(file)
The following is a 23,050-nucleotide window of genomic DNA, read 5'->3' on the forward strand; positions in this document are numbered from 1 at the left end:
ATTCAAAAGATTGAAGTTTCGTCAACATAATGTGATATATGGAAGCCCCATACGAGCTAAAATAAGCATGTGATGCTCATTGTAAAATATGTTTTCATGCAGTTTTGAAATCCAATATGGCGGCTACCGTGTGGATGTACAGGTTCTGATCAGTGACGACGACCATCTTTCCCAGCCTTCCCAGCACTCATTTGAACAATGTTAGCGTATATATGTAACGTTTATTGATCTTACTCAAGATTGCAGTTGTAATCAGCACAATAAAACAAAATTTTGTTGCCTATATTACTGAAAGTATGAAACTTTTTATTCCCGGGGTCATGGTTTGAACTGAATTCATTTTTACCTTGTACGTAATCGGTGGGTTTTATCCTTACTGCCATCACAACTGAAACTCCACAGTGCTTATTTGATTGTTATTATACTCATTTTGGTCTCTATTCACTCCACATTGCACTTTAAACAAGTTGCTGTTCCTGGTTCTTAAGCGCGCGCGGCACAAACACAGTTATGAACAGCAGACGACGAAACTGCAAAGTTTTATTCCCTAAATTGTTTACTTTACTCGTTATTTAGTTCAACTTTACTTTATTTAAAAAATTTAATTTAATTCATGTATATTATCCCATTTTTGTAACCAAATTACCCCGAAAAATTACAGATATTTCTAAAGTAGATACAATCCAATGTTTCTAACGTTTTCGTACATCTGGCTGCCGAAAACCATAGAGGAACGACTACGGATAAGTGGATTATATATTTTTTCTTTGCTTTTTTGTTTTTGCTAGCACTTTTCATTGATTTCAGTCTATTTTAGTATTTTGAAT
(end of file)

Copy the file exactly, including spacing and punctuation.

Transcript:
The following is a 23,050-nucleotide window of genomic DNA, read 5'->3' on the forward strand; positions in this document are numbered from 1 at the left end:
ATTCAAAAGATTGAAGTTTCGTCAACATAATGTGATATATGGAAGCCCCATACGAGCTAAAATAAGCATGTGATGCTCATTGTAAAATATGTTTTCATGCAGTTTTGAAATCCAATATGGCGGCTACCGTGTGGATGTACAGGTTCTGATCAGTGACGACGACCATCTTTCCCAGCCTTCCCAGCACTCATTTGAACAATGTTAGCGTATATATGTAACGTTTATTGATCTTACTCAAGATTGCAGTTGTAATCAGCACAATAAAACAAAATTTTGTTGCCTATATTACTGAAAGTATGAAACTTTTTATTCCCGGGGTCATGGTTTGAACTGAATTCATTTTTACCTTGTACGTAATCGGTGGGTTTTATCCTTACTGCCATCACAACTGAAACTCCACAGTGCTTATTTGATTGTTATTATACTCATTTTGGTCTCTATTCACTCCACATTGCACTTTAAACAAGTTGCTGTTCCTGGTTCTTAAGCGCGCGCGGCACAAACACAGTTATGAACAGCAGACGACGAAACTGCAAAGTTTTATTCCCTAAATTGTTTACTTTACTCGTTATTTAGTTCAACTTTACTTTATTTAAAAAATTTAATTTAATTCATGTATATTATCCCATTTTTGTAACCAAATTACCCCGAAAAATTACAGATATTTCTAAAGTAGATACAATCCAATGTTTCTAACGTTTTCGTACATCTGGCTGCCGAAAACCATAGAGGAACGACTACGGATAAGTGGATTATATATTTTTTCTTTGCTTTTTTGTTTTTGCTAGCACTTTTCATTGATTTCAGTCTATTTTAGTATTTTGAAT